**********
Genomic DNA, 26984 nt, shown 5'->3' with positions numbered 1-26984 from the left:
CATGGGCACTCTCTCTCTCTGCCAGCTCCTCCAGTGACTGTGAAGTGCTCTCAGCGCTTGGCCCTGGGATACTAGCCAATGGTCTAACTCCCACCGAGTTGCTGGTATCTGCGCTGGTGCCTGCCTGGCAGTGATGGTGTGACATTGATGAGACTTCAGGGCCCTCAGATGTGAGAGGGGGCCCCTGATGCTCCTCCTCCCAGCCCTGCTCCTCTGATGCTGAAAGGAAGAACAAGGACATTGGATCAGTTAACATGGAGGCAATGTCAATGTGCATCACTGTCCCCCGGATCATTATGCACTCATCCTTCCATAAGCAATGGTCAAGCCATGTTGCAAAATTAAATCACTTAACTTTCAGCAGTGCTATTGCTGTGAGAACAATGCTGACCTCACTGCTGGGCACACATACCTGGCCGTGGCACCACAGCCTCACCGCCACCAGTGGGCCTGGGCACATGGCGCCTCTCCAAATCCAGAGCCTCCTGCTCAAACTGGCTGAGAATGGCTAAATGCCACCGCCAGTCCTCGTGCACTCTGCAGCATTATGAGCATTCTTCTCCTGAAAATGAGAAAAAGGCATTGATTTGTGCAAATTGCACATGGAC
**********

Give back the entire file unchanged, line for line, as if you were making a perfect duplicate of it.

Genomic DNA, 26984 nt, shown 5'->3' with positions numbered 1-26984 from the left:
CATGGGCACTCTCTCTCTCTGCCAGCTCCTCCAGTGACTGTGAAGTGCTCTCAGCGCTTGGCCCTGGGATACTAGCCAATGGTCTAACTCCCACCGAGTTGCTGGTATCTGCGCTGGTGCCTGCCTGGCAGTGATGGTGTGACATTGATGAGACTTCAGGGCCCTCAGATGTGAGAGGGGGCCCCTGATGCTCCTCCTCCCAGCCCTGCTCCTCTGATGCTGAAAGGAAGAACAAGGACATTGGATCAGTTAACATGGAGGCAATGTCAATGTGCATCACTGTCCCCCGGATCATTATGCACTCATCCTTCCATAAGCAATGGTCAAGCCATGTTGCAAAATTAAATCACTTAACTTTCAGCAGTGCTATTGCTGTGAGAACAATGCTGACCTCACTGCTGGGCACACATACCTGGCCGTGGCACCACAGCCTCACCGCCACCAGTGGGCCTGGGCACATGGCGCCTCTCCAAATCCAGAGCCTCCTGCTCAAACTGGCTGAGAATGGCTAAATGCCACCGCCAGTCCTCGTGCACTCTGCAGCATTATGAGCATTCTTCTCCTGAAAATGAGAAAAAGGCATTGATTTGTGCAAATTGCACATGGAC